What comes to mind when you hear the word vampire? A certain marble-skinned, sparkling member of the living undead? In fact, I’m referring to the Polo-wearing, Ivy League-bred, indie boys of Vampire Weekend. After garnering both popular and critical acclaim with their self-titled debut two years ago, they are back with the highly anticipated “Contra.”

Vampire Weekend’s debut still remains the gold standard and is nearly impossible to surpass. But with “Contra,” the group doesn’t even try to mimic their previous style. Electronic rhythms are present throughout (thanks to band member Rostam Batmanglij’s work in his side project, Discovery) along with traces of reggae, calypso, and even ska. Sure, they’re still lashing out against rich snobs, but it’s in a style that effortlessly blends modern with traditional.

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There are glimpses of the old Vampire Weekend, especially in the vibrant, falsetto-filled “White Sky” and the summery track “Horchata,” with its whimsical keyboard and playful lyrics.

However, the fast-paced “Cousins” marks the band’s transition. With irregular bursts of bass and an energetic guitar line, it could be the next “A-punk” except for the punk vibe it gives off. And although “California English” might seem like another “Oxford Comma,” when the auto-tune kicks in, it is clear this is a new Vampire Weekend.

Vampire Weekend also cast away their happy-go-lucky image with the introduction of two ballads. The heartfelt “Taxi Cab” is a beautiful apology, filled with delicate keyboard and orchestral crescendos. This melancholy mood repeats in the closer, “I think UR a Contra.” Though the song sounds more like the Dirty Projectors than Vampire Weekend, lead singer Ezra Koenig’s mournful vocals stop you from pressing the “Skip” button. Contra, a neutral word, suggests conflict but does not define either side as good or bad. This is reflected in the song as the mood shifts between hopeful and dejected.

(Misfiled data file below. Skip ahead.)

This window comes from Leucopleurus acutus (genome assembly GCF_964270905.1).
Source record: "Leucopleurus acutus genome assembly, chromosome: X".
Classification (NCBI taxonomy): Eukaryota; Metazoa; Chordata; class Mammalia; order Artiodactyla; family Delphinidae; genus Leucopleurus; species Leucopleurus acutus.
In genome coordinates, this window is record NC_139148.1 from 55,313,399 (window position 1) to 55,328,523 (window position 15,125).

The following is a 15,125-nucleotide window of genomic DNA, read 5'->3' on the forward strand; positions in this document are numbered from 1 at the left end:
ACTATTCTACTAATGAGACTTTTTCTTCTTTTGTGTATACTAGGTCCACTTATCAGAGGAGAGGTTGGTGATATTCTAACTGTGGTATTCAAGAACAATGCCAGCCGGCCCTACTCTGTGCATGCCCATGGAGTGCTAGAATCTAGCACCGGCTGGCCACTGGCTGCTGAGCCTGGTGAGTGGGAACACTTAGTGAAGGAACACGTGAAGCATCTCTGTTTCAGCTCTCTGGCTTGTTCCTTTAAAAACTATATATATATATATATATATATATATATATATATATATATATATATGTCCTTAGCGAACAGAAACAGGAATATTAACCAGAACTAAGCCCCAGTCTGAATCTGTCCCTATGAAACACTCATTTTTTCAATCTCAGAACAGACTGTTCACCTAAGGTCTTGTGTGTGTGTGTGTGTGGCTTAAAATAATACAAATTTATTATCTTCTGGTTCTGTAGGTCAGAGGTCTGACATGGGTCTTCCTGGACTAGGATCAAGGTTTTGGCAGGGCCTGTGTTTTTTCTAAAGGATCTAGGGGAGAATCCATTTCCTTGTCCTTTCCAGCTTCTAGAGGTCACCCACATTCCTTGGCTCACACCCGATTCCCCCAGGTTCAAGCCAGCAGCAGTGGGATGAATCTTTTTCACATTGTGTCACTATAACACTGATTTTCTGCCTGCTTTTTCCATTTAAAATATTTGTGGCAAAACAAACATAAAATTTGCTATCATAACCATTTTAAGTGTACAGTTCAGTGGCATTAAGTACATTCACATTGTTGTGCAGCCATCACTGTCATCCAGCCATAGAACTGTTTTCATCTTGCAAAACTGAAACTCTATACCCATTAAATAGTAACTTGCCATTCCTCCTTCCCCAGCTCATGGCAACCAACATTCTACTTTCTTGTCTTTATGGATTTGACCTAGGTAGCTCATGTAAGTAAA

It’s safe to say that Vampire Weekend is one of the music industry’s most unique bands. They have a style that is undeniably theirs; no other band has dared to imitate it because they just can’t pull it off. What ultimately endears them to fans is that they are willing to experiment instead of just churning out variations of old hits.

In “Contra,” Vampire Weekend gives us what we want and more. The hooks are catchier, the rhymes are crazier, and with its synth loops and dancehall beats, “Contra” proves that the dorky, prep-school boys of Vampire Weekend will charm listeners for years to come.